Tuesday, July 18, 2017
The short stories that have stayed with me over time are the ones that make me gasp at an unexpected revelation, or sigh when two essentially disparate things (people or ideas or beliefs or understandings or accidents) come together in a way that is both surprising and just right. But my absolute favourite stories are the ones that manage to plumb the depths of human brokenness and this dark world yet still point to a shining glimmer of grace in the midst of it.
So I was a little bit in love with That Stubborn Seed of Hope before I even started reading. The title, pulled from a quote from Bridge to Terabithia (again: LOVE), encapsulates my philosophy of story, and speaks to one of the things I treasure most in children’s and YA fiction. It might stem from the fact that I dined quite heavily on Anne of Green Gables growing up, but I firmly believe that while children and teenagers are forced to look tragedy and heartache and confusion squarely in the face just as frequently as adults, there is often also a beautiful spark of hope intrinsic within youth that promises something more. The best children’s and YA fiction reflects that. While not shying away from grief and grit, it also promises, sometimes in just a whisper, that the story doesn’t end here, that it’s possible to get knocked down and get up again.
That Stubborn Seed of Hope does this admirably. While the stories are unconnected in terms of characters, voice, setting, genre, and events, they are linked in that they stare roundly at something frightening – disease, death, shame, loss – while also offering up a kernel of hope. The voices of Brian Falkner’s characters are alternately cynical, wistful, angry, insecure, bewildered, and even sinister, but there is a warmth to these characters that’s endearing and compelling. "I Am 17" is something like Gregor Samsa meeting Benjamin Button. "The Kiss" reveals a post-apocalyptic Australia -- life, but not as we know it. "Strawberry Lou" is a tiny tale that packs an emotional whallop. "Sins and Griefs" explores blossoming sexuality, otherness, and the longing for belonging. The rest I’ll leave you to discover on your own. I loved each one, but I particularly enjoyed the stories that focus on sibling relationships. There just aren’t enough love stories about families.
In this collection, some of the pieces are funny, others deeply sad. Regardless of outcome, each story offers an emotional gut punch and the reassurance that life is rarely all good or all bad, but usually a little of both at once. The author declares in his introduction that “[w]e can endure almost anything in our lives as long as there remains that stubborn seed of hope.” These stories are a compelling, readable, deliciously-written and ultimately courage-giving testament to that.
That Stubborn Seed of Hope
Published July 2017 by UQP
Monday, July 3, 2017
Olive, the star of the story, is a true heroine. She's bright, intelligent, and thoughtful, and she just knows that if she works hard enough and finds the right spark of joy, she can scare away the lumbering grey elephant that follows her father around, weighing him down and making him too heavy to see the wonder of the world around him -- or, indeed, the wonder of the tiny world in front of him in his daughter.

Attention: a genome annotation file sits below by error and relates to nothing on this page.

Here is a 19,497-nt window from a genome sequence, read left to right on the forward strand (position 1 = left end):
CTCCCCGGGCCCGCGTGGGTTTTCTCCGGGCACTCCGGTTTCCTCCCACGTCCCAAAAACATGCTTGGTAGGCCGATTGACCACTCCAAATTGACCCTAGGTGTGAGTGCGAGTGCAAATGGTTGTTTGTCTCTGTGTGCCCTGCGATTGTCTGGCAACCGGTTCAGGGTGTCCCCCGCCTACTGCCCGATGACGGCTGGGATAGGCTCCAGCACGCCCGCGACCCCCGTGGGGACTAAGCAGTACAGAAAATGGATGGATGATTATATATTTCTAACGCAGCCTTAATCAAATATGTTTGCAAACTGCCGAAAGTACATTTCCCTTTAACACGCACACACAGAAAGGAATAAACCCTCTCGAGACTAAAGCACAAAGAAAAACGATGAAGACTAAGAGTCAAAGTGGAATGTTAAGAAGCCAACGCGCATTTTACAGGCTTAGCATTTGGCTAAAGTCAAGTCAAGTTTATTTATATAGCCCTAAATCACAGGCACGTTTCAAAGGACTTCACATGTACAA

Olive explains it to her friend Arthur, whom she likes "most of all because she [can] tell him anything":
"See, my dad has this really big sadness. He's had it for a long time. And I imagine the sadness is like a big grey elephant following him around. That's what I see."
"Like an imaginary friend?" Arthur asks.
No, Olive tells him, "Like an imaginary enemy."
Arthur is intrigued, and offers Olive a glimmer of hope: if she can fix her dad, he'll be really her dad again. So that's what Olive sets out to do. She's helped in her efforts by her Grandad, who lives with Olive and her father, and helps fill some of the hug-holes in Olive's life. But he's not her dad, and he can't see the elephant. Only Olive can.
Olive's attempts to make her dad happy are told in exquisite phrases, the kind you want to roll around and taste on your tongue. Olive's imagination is vividly alive; she sees "milkshake clouds", a bike that "must have been something wonderful when it was young, when it was alive." Her grandad looks like "a skinny scarecrow, his old straw hat full of holes." Alongside the word-pictures are joyful, beautiful line drawings that add a further layer to the story and help build towards a final gentle surprise.
Olive's story offers a hopeful ending, but it also paves the way for discussions about the loved ones who may not find easy answers for the elephant that dogs them, people who cannot be made happy again. While never using the words "depression" or "grief", The Elephant nevertheless manages to explore these concepts through a story that is beautiful in its simplicity yet never dumbed down. It depicts self-comfort and a believable coping mechanism in a way that's full of gentle revelations. It manages to be childlike but never cloying or saccharine, full of Australian sensibility but universal themes. This book is a rare treasure.
Published July 2017 by UQP